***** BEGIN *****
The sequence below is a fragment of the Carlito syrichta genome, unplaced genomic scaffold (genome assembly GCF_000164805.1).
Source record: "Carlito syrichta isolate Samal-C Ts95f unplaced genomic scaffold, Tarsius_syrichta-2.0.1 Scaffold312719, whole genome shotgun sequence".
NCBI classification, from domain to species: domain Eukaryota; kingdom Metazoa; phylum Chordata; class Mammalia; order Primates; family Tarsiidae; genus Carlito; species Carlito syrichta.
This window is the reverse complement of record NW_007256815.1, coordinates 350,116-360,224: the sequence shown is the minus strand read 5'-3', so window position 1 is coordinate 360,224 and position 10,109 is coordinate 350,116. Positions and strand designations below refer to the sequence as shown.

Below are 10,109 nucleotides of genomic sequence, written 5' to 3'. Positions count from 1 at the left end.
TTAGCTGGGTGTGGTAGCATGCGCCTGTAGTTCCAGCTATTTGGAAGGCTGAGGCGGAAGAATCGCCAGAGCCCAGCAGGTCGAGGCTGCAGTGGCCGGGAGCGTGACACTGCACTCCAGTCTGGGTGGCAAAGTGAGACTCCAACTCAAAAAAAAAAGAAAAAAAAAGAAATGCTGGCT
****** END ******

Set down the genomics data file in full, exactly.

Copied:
The sequence below is a fragment of the Carlito syrichta genome, unplaced genomic scaffold (genome assembly GCF_000164805.1).
Source record: "Carlito syrichta isolate Samal-C Ts95f unplaced genomic scaffold, Tarsius_syrichta-2.0.1 Scaffold312719, whole genome shotgun sequence".
NCBI classification, from domain to species: domain Eukaryota; kingdom Metazoa; phylum Chordata; class Mammalia; order Primates; family Tarsiidae; genus Carlito; species Carlito syrichta.
This window is the reverse complement of record NW_007256815.1, coordinates 350,116-360,224: the sequence shown is the minus strand read 5'-3', so window position 1 is coordinate 360,224 and position 10,109 is coordinate 350,116. Positions and strand designations below refer to the sequence as shown.

Below are 10,109 nucleotides of genomic sequence, written 5' to 3'. Positions count from 1 at the left end.
TTAGCTGGGTGTGGTAGCATGCGCCTGTAGTTCCAGCTATTTGGAAGGCTGAGGCGGAAGAATCGCCAGAGCCCAGCAGGTCGAGGCTGCAGTGGCCGGGAGCGTGACACTGCACTCCAGTCTGGGTGGCAAAGTGAGACTCCAACTCAAAAAAAAAAGAAAAAAAAAGAAATGCTGGCT